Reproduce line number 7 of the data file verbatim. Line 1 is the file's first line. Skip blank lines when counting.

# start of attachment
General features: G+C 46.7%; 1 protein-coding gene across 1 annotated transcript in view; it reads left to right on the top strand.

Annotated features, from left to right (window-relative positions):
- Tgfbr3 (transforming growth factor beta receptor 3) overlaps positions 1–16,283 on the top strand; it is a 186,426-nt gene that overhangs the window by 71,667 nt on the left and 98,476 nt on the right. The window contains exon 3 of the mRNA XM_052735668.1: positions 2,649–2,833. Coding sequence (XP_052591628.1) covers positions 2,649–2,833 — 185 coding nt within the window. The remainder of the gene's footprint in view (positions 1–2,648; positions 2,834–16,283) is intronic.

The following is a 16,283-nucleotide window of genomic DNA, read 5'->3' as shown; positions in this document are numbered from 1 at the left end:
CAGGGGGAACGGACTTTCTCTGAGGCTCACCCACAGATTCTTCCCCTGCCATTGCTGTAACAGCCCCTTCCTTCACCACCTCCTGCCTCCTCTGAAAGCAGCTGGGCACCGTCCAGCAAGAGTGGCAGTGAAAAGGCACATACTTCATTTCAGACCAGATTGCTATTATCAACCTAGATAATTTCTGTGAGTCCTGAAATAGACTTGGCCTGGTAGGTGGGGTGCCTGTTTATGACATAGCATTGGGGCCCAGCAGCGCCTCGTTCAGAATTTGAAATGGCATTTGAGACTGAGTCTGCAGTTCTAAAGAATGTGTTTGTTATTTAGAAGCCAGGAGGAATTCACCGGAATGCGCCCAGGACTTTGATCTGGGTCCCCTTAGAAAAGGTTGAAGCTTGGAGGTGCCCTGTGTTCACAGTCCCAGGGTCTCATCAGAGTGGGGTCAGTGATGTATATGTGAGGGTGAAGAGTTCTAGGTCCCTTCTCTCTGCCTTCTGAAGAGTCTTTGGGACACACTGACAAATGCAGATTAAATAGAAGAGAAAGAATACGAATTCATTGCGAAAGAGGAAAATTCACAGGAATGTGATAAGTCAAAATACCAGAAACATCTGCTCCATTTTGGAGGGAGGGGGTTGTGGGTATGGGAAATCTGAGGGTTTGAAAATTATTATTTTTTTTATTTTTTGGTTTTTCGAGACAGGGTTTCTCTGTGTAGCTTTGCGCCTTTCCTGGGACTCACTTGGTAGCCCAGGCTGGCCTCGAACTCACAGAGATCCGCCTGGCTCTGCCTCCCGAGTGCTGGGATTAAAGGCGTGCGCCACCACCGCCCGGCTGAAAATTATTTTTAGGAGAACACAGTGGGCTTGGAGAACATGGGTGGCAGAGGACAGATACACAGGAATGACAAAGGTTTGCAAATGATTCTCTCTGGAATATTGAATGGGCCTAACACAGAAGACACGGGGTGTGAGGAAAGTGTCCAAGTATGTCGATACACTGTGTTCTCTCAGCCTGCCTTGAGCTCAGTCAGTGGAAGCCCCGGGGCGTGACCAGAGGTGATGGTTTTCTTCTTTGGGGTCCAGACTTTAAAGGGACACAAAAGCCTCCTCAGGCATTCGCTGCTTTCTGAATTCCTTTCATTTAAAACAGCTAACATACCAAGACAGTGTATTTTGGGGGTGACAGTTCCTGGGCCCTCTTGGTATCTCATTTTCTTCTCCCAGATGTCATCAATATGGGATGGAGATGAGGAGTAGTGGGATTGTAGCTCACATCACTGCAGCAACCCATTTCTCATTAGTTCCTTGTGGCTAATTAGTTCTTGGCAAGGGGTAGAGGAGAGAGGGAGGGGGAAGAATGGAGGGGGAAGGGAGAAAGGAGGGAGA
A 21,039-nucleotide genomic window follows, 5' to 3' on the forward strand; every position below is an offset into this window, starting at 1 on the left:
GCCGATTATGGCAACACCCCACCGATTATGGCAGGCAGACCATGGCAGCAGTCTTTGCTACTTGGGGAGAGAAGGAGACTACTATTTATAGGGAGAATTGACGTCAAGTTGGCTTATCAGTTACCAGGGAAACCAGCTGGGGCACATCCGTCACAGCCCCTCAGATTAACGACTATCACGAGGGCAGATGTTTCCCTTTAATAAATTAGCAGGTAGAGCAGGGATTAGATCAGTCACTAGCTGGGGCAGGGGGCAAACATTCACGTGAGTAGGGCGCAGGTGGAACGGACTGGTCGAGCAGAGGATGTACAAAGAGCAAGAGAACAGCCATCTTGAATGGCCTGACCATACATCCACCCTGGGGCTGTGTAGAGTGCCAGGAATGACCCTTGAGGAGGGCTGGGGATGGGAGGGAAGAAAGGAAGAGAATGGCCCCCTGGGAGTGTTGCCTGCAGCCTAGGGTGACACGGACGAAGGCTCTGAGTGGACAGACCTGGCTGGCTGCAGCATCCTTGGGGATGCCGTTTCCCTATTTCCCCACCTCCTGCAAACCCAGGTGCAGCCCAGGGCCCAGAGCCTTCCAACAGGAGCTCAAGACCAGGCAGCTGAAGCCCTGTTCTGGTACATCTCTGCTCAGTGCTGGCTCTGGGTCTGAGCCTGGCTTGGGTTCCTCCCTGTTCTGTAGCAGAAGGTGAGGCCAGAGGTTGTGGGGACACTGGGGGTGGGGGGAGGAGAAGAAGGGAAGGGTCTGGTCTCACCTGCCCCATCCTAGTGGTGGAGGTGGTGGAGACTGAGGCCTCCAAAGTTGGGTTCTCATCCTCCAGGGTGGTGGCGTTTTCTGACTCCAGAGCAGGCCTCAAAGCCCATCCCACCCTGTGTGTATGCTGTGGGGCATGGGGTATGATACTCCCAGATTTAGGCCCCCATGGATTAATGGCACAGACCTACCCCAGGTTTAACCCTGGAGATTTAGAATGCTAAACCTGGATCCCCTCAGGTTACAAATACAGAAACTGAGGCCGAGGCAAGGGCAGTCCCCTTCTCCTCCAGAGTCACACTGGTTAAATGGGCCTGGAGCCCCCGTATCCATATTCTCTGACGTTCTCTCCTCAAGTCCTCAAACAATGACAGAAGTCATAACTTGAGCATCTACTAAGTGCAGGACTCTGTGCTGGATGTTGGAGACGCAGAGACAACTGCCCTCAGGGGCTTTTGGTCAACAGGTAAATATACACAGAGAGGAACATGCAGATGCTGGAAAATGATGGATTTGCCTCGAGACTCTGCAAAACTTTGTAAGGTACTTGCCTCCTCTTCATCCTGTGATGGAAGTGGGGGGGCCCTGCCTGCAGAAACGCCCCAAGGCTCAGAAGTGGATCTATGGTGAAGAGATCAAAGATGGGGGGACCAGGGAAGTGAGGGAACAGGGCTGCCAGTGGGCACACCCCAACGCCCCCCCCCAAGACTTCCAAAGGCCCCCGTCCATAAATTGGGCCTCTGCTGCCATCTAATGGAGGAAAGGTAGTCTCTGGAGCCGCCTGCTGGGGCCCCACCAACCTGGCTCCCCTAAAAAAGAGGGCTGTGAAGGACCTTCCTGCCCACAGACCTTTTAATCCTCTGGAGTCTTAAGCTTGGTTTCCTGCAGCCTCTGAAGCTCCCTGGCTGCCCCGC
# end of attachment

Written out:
GCCGATTATGGCAACACCCCACCGATTATGGCAGGCAGACCATGGCAGCAGTCTTTGCTACTTGGGGAGAGAAGGAGACTACTATTTATAGGGAGAATTGACGTCAAGTTGGCTTATCAGTTACCAGGGAAACCAGCTGGGGCACATCCGTCACAGCCCCTCAGATTAACGACTATCACGAGGGCAGATGTTTCCCTTTAATAAATTAGCAGGTAGAGCAGGGATTAGATCAGTCACTAGCTGGGGCAGGGGGCAAACATTCACGTGAGTAGGGCGCAGGTGGAACGGACTGGTCGAGCAGAGGATGTACAAAGAGCAAGAGAACAGCCATCTTGAATGGCCTGACCATACATCCACCCTGGGGCTGTGTAGAGTGCCAGGAATGACCCTTGAGGAGGGCTGGGGATGGGAGGGAAGAAAGGAAGAGAATGGCCCCCTGGGAGTGTTGCCTGCAGCCTAGGGTGACACGGACGAAGGCTCTGAGTGGACAGACCTGGCTGGCTGCAGCATCCTTGGGGATGCCGTTTCCCTATTTCCCCACCTCCTGCAAACCCAGGTGCAGCCCAGGGCCCAGAGCCTTCCAACAGGAGCTCAAGACCAGGCAGCTGAAGCCCTGTTCTGGTACATCTCTGCTCAGTGCTGGCTCTGGGTCTGAGCCTGGCTTGGGTTCCTCCCTGTTCTGTAGCAGAAGGTGAGGCCAGAGGTTGTGGGGACACTGGGGGTGGGGGGAGGAGAAGAAGGGAAGGGTCTGGTCTCACCTGCCCCATCCTAGTGGTGGAGGTGGTGGAGACTGAGGCCTCCAAAGTTGGGTTCTCATCCTCCAGGGTGGTGGCGTTTTCTGACTCCAGAGCAGGCCTCAAAGCCCATCCCACCCTGTGTGTATGCTGTGGGGCATGGGGTATGATACTCCCAGATTTAGGCCCCCATGGATTAATGGCACAGACCTACCCCAGGTTTAACCCTGGAGATTTAGAATGCTAAACCTGGATCCCCTCAGGTTACAAATACAGAAACTGAGGCCGAGGCAAGGGCAGTCCCCTTCTCCTCCAGAGTCACACTGGTTAAATGGGCCTGGAGCCCCCGTATCCATATTCTCTGACGTTCTCTCCTCAAGTCCTCAAACAATGACAGAAGTCATAACTTGAGCATCTACTAAGTGCAGGACTCTGTGCTGGATGTTGGAGACGCAGAGACAACTGCCCTCAGGGGCTTTTGGTCAACAGGTAAATATACACAGAGAGGAACATGCAGATGCTGGAAAATGATGGATTTGCCTCGAGACTCTGCAAAACTTTGTAAGGTACTTGCCTCCTCTTCATCCTGTGATGGAAGTGGGGGGGCCCTGCCTGCAGAAACGCCCCAAGGCTCAGAAGTGGATCTATGGTGAAGAGATCAAAGATGGGGGGACCAGGGAAGTGAGGGAACAGGGCTGCCAGTGGGCACACCCCAACGCCCCCCCCCAAGACTTCCAAAGGCCCCCGTCCATAAATTGGGCCTCTGCTGCCATCTAATGGAGGAAAGGTAGTCTCTGGAGCCGCCTGCTGGGGCCCCACCAACCTGGCTCCCCTAAAAAAGAGGGCTGTGAAGGACCTTCCTGCCCACAGACCTTTTAATCCTCTGGAGTCTTAAGCTTGGTTTCCTGCAGCCTCTGAAGCTCCCTGGCTGCCCCGC